Ricardian model: The Simple Ricardian Model
Ricardian model: Extensions of the Simple Ricardian Model
Ricardian model: The Role of the Ricardian Model in Understanding the World Economy
The simple Ricardian model depicts a world of two countries, A and B, each using a single factor of production, labor L, to produce two goods, X and Y. Technologies display constant returns to scale,meaning that a fixed amount of labor, ac g is needed to produce a unit of output of each good, g ¼ X,Y, in each country, c ¼ A,B, regardless of how much is produced in total. All markets are perfectly competitive, so that goods are priced at cost in countries that produce them, pc g ¼wcac g, where wc is the competitive wage in country c. Labor is available in fixed supply in each country, Lc ; it is immobile between countries but perfectly mobile within each. The Ricardian model typically leaves demands for goods much less fully specified than supplies, though a modern formulation may specify for each country a utility function, Uc ¼Uc (Cc x , Cc y ), which the representative consumer maximizes subject to a budget constraint. Utility functions may, or may not, be assumed in addition to be identical across countries, or to possess other regularity properties, althoughmost properties of the model’s solution do not require any of these assumptions.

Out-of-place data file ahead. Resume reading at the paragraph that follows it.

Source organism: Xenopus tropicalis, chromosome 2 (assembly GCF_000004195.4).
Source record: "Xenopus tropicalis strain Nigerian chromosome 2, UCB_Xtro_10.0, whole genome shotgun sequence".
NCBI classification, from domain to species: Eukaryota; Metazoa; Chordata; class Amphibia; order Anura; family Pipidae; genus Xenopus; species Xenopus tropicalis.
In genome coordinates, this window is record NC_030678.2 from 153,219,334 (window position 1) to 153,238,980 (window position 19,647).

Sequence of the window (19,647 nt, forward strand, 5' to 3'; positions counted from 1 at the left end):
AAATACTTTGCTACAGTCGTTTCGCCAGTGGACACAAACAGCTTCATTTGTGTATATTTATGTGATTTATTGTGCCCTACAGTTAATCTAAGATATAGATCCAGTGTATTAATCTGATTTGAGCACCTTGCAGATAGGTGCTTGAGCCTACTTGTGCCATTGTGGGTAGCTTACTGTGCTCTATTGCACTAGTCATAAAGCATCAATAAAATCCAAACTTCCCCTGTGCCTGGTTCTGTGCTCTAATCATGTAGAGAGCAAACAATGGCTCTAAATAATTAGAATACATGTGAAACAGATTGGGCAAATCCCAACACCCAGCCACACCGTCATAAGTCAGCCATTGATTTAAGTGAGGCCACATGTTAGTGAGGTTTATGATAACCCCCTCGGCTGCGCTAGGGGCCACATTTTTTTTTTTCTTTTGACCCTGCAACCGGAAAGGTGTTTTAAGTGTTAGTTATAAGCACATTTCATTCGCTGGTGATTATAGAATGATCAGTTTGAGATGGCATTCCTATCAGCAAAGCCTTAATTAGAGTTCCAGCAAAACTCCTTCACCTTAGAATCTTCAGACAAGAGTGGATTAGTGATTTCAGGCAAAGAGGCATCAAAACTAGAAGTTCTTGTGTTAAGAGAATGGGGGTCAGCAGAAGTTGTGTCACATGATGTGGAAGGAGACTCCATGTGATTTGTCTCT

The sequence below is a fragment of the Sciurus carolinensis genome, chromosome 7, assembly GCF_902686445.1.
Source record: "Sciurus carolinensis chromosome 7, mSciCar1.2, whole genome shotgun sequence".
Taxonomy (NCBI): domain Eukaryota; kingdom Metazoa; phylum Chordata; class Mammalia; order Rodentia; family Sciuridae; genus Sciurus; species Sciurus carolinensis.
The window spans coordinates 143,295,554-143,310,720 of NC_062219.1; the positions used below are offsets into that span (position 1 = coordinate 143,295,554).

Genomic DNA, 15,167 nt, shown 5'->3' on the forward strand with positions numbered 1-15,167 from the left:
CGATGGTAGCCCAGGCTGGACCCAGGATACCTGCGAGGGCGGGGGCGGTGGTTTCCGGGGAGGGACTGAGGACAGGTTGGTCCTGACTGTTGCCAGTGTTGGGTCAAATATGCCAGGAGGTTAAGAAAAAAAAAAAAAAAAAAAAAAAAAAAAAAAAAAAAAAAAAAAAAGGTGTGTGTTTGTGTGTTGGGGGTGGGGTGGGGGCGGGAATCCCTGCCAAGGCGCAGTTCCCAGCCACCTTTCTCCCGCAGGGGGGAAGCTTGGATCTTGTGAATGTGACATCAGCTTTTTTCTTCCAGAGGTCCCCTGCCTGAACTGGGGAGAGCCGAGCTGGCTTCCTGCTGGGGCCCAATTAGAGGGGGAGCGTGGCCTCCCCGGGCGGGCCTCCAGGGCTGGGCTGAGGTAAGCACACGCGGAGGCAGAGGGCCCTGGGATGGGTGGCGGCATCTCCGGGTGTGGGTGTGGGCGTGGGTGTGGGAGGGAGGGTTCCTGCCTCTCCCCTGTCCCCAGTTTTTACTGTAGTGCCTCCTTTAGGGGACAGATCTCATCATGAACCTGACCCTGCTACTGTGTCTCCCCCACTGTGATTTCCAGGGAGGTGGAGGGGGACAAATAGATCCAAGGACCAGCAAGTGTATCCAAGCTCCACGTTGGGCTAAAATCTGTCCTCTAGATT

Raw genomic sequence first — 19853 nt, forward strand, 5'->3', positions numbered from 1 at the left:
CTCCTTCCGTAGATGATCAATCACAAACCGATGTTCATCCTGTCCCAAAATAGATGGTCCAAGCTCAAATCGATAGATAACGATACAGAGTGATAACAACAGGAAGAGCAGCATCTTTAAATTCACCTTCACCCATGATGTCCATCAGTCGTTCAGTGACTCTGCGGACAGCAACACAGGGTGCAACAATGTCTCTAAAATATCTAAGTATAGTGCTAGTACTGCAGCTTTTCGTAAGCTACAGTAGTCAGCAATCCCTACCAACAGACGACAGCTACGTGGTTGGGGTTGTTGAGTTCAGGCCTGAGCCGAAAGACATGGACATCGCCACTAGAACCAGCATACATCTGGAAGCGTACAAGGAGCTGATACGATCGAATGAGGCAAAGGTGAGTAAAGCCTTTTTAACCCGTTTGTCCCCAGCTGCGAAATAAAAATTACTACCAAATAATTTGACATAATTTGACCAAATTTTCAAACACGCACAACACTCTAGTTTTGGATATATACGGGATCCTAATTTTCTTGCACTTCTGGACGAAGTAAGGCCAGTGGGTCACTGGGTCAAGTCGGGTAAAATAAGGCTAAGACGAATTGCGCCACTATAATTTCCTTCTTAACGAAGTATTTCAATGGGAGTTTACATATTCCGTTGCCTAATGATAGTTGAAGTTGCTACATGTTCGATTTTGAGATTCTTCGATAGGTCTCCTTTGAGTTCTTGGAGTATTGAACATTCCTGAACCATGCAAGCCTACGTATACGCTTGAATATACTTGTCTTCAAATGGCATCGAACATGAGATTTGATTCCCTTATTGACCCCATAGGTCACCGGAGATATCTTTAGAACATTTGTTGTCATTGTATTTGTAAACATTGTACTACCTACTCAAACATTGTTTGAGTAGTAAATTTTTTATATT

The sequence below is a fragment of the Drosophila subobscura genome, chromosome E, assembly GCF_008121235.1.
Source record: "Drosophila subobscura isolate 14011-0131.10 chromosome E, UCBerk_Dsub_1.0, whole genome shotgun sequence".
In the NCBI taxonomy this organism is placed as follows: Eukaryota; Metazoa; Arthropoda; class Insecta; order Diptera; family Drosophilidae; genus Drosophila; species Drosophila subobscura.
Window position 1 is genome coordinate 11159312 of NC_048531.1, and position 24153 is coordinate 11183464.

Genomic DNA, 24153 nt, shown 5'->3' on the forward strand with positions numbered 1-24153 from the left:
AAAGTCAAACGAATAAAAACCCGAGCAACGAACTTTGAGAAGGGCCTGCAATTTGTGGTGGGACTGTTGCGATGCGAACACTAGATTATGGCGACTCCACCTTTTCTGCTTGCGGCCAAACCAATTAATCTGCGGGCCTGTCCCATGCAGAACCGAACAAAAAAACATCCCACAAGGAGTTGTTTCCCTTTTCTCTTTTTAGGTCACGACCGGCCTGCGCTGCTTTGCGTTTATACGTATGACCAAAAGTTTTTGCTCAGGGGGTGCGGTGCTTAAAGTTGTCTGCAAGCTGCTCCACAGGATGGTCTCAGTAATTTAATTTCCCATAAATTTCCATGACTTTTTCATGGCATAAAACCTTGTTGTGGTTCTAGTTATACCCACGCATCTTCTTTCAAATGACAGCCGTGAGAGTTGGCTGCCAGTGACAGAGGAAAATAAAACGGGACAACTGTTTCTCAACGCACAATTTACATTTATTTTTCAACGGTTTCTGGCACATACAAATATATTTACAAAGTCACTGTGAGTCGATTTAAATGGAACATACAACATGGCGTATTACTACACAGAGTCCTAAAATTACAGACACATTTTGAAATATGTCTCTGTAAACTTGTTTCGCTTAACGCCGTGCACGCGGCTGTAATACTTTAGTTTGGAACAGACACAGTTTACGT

The most basic use of the model compares the equilibriums in autarky (that is, complete self-sufficiency without trade) with those of free and frictionless trade. In autarky, since both goods must be produced in each country, prices are given immediately by the costs stated above, and further analysis is needed only if one wants to know quantities produced and consumed. If so, the linear technology implies a linear production possibility frontier (PPF) that also serves as the budget line for consumers in autarky. The autarky equilibrium is as shown in figure 1, where ~ indicates autarky and Q represents production.
Comparison of the two countries in autarky depends primarily on their relative costs of producing the two goods, which in this model defines their comparative advantage. For concreteness, assume that country A has comparative advantage in good X : aAX =aAY